SUMMARY AND FUTURE
6.1 The ABS has produced official statistics for Australia for over 100 years to inform decisions on matters of importance. However, the environment in which NSOs operate is changing. Dynamic information is now available, creating new opportunities, and also challenges, for statistical offices. To capitalise on these opportunities, and better meet current and future statistical requirements of the Australian community, the ABS is undertaking a research program to enhance the Australian CPI. This publication focuses on one component of that program, making greater use of transactions data to compile the Australian CPI.
6.2 The Australian CPI currently uses transactions data by calculating an average unit value by product, by taking the quantity and expenditure information over the period of interest and replacing the directly observed price with this unit value. While this has enhanced the Australian CPI, it is recognised that more can be done with big data.
6.3 The availability of timely expenditure data in transactions datasets allows weighted bilateral indexes to be calculated, accounting for consumer substitution. However traditional bilateral methods break down when using transactions data. New methods and processes are required. Temporal multilateral methods have been proposed as they preserve transitivity and make greater use of price and expenditure information.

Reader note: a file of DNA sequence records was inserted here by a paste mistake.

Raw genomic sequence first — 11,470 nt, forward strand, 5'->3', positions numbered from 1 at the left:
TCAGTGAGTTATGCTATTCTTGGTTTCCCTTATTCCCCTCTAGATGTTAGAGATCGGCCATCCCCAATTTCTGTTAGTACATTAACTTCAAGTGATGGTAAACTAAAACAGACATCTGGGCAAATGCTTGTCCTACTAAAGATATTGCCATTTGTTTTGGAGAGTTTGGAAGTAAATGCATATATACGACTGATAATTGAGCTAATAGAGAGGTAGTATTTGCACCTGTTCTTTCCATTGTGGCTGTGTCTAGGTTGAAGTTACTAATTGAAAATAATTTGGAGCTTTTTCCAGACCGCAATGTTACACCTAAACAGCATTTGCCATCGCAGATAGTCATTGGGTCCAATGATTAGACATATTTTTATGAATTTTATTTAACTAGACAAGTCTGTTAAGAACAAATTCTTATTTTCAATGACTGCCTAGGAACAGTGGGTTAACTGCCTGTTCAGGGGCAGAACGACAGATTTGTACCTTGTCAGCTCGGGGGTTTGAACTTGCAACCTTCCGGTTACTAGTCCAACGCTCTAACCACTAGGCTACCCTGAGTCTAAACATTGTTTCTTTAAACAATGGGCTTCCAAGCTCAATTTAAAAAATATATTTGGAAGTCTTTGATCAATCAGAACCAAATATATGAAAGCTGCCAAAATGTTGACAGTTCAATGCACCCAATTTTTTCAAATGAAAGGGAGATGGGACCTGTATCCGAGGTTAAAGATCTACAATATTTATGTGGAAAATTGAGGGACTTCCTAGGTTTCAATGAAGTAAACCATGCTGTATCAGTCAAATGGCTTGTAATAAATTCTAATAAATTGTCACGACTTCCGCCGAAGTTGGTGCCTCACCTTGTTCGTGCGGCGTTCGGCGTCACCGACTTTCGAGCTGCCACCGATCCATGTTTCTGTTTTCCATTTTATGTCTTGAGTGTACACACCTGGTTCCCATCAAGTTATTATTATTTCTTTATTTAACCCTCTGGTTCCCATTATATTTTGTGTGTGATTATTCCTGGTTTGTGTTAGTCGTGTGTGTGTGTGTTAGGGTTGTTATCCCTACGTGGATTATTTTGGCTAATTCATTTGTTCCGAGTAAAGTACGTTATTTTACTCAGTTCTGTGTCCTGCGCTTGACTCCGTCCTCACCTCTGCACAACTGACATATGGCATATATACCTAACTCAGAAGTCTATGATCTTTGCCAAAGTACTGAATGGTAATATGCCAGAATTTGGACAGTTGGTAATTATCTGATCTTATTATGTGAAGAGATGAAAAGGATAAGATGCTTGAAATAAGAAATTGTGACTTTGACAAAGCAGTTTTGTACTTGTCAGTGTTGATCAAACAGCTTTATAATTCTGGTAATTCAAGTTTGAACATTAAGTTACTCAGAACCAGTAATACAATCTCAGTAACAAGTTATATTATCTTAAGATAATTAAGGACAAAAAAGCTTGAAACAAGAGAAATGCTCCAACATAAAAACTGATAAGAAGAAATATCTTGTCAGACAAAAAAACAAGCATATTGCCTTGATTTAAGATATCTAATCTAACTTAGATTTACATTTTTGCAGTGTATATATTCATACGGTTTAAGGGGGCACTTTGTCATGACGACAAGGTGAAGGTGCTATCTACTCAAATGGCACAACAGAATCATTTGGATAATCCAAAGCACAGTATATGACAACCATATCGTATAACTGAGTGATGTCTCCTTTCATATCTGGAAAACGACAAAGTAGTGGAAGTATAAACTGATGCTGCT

6.4 Multilateral methods allow NSOs to use the dynamic universe of transactions data to enhance the accuracy of their price indexes. They make greater use of automated processes, providing NSOs with an opportunity to reduce costs across the statistical cycle. Automated processes also provide an opportunity for more timely output - less manual intervention facilitates completion sooner after the reference period, rendering higher frequency price indexes more feasible.
6.5 While having strong theoretical and practical properties, multilateral methods also present NSOs with challenges. Recalculating the index as new periods become available revises the historical series, which is unacceptable for the Australian CPI. To overcome this challenge each new multilateral index must be spliced on to the previously published index levels. Extending the time series in this way impairs transitivity, however this is less severe when using multilateral methods than bilateral methods.